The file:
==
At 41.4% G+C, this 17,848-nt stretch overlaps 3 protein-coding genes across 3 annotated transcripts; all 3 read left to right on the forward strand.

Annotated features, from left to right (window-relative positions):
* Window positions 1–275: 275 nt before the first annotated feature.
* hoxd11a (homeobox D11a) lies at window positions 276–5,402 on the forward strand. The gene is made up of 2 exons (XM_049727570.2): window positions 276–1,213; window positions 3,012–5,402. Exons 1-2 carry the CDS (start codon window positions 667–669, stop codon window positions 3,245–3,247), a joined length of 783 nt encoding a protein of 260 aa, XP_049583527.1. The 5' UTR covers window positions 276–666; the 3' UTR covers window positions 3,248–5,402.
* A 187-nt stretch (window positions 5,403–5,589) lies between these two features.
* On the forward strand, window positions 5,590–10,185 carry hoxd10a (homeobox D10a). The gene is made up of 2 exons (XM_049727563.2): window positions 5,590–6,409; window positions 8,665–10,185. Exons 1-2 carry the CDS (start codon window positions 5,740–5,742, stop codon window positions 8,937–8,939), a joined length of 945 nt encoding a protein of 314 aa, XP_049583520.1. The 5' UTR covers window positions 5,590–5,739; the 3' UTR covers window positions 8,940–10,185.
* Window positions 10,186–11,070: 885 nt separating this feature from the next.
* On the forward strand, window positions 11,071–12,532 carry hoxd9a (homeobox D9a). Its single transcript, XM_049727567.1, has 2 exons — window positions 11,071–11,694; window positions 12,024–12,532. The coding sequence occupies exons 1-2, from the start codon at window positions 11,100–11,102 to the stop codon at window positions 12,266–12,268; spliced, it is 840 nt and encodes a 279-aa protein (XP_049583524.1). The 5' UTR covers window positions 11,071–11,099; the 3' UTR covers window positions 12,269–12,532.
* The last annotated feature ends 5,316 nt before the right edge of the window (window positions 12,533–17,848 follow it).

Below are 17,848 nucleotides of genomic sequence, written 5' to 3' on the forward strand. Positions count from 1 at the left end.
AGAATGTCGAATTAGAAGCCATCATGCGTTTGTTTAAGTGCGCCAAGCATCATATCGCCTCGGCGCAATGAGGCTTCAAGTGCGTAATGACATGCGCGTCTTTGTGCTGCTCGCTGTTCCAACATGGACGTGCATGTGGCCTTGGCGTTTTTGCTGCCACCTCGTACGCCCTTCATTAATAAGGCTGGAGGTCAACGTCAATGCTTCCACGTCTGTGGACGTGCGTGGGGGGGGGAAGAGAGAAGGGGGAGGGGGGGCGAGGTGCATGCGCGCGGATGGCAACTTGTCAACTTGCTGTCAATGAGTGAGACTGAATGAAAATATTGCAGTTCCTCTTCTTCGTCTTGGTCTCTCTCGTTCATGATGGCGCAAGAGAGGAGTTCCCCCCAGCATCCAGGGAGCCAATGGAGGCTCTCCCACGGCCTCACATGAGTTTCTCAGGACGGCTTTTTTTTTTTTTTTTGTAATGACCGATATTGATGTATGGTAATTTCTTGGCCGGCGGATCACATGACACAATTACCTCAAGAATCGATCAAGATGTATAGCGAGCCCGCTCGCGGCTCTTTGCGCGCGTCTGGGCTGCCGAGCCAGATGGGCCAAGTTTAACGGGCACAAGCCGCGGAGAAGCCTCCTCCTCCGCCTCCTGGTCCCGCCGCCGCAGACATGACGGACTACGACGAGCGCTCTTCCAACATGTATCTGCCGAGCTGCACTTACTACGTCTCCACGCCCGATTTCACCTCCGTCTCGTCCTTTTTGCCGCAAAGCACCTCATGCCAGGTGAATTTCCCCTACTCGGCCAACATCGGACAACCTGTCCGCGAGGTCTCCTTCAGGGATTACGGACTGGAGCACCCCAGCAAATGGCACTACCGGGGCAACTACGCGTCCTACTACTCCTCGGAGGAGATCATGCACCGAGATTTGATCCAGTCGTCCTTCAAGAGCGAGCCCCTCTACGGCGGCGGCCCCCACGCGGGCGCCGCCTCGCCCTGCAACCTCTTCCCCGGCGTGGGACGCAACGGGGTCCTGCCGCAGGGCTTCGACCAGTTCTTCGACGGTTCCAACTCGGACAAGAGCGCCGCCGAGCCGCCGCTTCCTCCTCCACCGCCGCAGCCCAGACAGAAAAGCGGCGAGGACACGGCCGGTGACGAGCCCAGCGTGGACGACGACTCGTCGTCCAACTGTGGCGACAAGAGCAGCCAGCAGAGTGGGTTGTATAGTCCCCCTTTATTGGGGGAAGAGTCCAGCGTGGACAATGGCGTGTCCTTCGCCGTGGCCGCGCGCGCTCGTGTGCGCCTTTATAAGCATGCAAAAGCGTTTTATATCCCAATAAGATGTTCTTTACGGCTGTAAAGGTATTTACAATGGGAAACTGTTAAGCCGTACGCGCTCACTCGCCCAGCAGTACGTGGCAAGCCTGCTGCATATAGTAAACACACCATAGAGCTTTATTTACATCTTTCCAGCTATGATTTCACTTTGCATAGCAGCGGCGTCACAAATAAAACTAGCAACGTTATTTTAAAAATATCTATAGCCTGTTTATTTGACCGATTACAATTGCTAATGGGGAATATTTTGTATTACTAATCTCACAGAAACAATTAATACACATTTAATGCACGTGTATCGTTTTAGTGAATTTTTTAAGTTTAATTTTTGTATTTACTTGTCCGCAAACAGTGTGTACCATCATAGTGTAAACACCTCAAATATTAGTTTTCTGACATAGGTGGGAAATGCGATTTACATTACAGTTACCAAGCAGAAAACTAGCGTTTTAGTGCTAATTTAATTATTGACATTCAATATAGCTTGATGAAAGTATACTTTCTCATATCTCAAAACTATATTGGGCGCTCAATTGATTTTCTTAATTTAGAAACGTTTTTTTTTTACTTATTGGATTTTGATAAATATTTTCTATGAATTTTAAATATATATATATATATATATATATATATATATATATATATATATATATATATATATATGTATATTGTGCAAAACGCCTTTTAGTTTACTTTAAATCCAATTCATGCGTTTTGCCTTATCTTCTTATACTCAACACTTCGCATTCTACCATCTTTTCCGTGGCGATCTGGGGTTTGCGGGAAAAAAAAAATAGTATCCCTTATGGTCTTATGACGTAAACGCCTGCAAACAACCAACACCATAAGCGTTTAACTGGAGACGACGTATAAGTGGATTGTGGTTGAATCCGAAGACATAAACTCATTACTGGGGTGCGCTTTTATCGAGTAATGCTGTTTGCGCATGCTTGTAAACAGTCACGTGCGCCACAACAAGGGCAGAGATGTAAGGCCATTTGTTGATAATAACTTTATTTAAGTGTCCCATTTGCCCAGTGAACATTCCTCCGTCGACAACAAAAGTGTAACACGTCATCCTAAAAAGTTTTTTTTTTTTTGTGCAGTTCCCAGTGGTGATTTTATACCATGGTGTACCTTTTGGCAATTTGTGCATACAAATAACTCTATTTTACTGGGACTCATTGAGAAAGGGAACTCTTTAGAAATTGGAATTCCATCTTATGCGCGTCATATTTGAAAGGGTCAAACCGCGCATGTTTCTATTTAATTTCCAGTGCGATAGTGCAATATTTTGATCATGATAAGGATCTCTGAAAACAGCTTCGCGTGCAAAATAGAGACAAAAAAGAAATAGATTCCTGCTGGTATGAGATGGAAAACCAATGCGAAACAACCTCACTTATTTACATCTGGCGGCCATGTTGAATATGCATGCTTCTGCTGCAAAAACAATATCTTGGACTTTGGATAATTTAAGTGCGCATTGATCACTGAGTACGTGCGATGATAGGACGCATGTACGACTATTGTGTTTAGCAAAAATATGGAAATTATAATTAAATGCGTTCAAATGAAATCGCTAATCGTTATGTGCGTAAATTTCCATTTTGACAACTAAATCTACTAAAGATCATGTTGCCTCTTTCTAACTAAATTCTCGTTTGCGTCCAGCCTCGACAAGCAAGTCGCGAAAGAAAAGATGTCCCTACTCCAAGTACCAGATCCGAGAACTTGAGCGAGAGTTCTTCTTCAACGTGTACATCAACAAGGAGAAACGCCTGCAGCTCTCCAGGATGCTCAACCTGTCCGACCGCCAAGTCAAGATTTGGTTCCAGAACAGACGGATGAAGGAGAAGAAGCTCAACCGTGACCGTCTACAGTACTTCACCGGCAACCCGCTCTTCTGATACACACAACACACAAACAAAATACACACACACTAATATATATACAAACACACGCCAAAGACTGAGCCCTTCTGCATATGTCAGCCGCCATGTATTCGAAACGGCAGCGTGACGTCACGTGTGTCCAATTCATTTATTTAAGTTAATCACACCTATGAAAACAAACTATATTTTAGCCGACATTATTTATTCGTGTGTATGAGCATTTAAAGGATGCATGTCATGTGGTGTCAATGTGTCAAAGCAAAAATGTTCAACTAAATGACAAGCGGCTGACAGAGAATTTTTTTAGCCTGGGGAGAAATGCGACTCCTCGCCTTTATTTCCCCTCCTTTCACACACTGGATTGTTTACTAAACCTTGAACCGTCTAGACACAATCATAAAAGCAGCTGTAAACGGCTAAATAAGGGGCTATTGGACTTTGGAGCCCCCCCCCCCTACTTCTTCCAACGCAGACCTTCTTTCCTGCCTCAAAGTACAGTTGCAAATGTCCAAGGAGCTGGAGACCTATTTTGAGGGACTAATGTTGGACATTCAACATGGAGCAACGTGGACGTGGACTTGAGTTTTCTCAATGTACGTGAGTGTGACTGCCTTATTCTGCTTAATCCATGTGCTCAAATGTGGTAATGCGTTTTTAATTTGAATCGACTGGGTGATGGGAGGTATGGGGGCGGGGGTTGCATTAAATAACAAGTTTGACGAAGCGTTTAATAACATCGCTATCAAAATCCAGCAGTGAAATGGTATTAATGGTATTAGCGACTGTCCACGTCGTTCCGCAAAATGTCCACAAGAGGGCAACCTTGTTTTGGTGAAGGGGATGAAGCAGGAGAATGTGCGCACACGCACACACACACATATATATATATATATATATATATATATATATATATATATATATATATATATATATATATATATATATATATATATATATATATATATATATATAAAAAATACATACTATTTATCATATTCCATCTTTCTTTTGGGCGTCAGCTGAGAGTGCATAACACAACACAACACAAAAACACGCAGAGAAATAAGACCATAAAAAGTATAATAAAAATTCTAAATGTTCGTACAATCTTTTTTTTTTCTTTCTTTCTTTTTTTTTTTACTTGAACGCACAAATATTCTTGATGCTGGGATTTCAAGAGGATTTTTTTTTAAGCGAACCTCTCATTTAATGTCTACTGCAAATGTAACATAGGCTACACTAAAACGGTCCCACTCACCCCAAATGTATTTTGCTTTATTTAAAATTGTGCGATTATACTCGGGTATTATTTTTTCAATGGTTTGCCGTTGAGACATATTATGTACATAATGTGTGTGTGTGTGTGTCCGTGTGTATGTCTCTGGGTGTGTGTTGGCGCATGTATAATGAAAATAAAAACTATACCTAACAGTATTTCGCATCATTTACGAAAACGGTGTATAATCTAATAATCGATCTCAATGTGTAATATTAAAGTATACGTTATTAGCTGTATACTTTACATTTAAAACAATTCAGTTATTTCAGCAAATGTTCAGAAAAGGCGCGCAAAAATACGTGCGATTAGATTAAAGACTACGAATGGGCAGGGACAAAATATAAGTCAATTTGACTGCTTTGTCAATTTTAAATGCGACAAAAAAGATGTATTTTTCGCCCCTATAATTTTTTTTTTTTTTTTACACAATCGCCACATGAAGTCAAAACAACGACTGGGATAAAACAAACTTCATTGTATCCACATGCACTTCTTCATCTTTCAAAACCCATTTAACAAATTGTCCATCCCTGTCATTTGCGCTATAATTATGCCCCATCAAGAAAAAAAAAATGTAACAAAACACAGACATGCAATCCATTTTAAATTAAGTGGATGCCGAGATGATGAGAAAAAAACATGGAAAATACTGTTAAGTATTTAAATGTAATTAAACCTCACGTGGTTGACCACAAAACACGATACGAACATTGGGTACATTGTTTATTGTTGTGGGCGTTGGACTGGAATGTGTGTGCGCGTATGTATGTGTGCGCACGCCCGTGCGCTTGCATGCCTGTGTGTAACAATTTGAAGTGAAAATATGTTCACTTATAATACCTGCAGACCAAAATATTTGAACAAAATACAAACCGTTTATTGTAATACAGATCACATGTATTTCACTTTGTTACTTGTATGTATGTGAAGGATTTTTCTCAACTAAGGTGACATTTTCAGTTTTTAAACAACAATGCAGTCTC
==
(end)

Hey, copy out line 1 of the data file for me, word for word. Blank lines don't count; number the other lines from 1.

At 41.4% G+C, this 17,848-nt stretch overlaps 3 protein-coding genes across 3 annotated transcripts; all 3 read left to right on the forward strand.